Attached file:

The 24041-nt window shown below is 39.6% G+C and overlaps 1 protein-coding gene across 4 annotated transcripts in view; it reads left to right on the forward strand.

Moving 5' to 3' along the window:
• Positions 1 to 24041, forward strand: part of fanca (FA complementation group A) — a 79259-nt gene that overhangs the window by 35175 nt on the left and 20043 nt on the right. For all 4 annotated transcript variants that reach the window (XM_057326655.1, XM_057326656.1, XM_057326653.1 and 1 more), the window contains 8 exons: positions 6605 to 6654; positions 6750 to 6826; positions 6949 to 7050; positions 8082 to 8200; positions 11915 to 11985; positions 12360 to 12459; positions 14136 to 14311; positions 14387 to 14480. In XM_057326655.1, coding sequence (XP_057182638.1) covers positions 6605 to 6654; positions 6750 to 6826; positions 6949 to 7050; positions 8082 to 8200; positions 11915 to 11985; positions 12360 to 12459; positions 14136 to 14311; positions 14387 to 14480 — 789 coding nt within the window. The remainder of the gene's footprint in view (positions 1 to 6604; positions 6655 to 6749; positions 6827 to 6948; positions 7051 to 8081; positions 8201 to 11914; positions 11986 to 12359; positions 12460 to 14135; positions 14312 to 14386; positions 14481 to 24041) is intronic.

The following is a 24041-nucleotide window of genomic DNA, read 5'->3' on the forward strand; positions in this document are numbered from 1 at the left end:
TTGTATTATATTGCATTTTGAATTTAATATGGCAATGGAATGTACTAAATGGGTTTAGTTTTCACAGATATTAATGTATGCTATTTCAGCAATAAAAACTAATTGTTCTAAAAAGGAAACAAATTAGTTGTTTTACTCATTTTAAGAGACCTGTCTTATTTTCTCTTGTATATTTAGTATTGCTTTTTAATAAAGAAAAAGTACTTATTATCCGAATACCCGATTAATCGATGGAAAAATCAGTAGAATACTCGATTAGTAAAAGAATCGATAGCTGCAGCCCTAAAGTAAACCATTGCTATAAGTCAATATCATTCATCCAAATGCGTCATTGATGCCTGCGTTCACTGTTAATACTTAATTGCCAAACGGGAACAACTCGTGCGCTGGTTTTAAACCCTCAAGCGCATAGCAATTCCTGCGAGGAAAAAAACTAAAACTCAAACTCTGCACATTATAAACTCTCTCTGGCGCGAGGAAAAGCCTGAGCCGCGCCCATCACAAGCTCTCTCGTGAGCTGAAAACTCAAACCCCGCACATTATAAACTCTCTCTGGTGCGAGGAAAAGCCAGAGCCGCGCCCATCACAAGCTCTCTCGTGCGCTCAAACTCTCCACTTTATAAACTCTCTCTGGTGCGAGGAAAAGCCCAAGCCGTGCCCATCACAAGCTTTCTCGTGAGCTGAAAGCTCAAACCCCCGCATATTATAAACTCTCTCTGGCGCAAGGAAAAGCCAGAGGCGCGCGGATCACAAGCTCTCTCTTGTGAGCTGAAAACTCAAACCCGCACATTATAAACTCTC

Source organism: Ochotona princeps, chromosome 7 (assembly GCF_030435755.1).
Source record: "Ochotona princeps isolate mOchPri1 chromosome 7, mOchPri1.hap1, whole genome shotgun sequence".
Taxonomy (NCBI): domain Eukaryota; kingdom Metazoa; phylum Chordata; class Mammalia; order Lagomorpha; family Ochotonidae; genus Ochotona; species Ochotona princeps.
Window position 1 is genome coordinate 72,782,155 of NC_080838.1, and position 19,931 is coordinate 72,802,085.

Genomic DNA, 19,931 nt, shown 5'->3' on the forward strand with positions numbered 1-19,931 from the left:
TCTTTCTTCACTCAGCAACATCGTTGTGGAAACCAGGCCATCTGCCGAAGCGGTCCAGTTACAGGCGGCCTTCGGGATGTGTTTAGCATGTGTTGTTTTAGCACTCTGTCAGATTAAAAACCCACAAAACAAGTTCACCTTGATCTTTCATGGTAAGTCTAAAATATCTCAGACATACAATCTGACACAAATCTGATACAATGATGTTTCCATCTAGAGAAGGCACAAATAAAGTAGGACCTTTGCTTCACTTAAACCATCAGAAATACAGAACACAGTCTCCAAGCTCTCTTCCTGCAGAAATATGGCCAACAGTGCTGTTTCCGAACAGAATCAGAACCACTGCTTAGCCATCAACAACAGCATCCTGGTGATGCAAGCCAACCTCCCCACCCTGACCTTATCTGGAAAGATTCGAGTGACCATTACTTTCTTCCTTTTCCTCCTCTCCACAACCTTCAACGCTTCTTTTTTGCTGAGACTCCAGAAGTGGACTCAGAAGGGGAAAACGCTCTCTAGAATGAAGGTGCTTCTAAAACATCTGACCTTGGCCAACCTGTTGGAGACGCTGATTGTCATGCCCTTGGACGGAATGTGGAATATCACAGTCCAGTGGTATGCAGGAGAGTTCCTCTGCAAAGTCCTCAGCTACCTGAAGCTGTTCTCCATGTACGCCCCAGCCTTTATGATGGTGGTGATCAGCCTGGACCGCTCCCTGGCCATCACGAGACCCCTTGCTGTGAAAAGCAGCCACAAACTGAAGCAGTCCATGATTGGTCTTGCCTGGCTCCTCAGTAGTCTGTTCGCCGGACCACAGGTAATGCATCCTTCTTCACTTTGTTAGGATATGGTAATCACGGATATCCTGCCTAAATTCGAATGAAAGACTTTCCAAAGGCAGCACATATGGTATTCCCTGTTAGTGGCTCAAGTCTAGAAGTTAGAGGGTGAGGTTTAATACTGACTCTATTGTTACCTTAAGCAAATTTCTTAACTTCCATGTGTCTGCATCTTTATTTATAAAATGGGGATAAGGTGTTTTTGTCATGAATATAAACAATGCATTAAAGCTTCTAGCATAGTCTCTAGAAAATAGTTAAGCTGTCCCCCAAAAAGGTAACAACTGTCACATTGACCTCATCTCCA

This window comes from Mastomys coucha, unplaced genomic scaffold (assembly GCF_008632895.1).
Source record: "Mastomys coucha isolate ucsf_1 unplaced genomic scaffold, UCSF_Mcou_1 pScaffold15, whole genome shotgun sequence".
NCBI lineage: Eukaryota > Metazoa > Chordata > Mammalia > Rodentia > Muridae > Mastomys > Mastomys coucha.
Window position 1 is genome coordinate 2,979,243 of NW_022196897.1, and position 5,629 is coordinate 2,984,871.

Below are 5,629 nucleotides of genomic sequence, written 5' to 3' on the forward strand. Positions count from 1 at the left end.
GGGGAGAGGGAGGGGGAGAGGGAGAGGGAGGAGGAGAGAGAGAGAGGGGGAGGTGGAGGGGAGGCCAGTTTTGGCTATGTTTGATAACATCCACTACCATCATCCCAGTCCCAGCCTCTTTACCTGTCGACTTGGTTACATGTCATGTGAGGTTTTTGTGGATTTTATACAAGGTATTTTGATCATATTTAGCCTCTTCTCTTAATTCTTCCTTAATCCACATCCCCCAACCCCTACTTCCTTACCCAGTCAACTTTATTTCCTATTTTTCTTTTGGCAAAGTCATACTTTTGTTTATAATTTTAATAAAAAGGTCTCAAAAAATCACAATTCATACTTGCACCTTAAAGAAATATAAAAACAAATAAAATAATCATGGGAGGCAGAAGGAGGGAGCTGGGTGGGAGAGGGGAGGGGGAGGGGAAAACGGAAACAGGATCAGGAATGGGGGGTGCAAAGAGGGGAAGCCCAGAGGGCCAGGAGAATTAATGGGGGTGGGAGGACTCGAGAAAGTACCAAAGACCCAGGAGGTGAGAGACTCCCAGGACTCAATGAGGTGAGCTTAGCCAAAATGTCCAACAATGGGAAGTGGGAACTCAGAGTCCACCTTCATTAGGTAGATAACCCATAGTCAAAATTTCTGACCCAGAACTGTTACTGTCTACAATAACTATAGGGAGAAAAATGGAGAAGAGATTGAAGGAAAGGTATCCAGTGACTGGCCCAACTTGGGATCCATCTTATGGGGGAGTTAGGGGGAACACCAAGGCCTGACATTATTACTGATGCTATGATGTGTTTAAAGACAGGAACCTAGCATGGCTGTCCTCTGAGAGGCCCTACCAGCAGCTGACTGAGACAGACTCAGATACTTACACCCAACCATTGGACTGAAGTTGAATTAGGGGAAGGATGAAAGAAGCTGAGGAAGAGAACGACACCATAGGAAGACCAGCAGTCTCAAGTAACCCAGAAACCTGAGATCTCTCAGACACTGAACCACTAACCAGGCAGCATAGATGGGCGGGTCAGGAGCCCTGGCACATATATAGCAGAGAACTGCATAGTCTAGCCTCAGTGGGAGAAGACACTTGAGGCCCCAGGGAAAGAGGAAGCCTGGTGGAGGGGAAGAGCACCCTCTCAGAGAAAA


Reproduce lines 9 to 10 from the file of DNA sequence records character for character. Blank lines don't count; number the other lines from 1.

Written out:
Window position 1 is genome coordinate 72,782,155 of NC_080838.1, and position 19,931 is coordinate 72,802,085.

Genomic DNA, 19,931 nt, shown 5'->3' on the forward strand with positions numbered 1-19,931 from the left: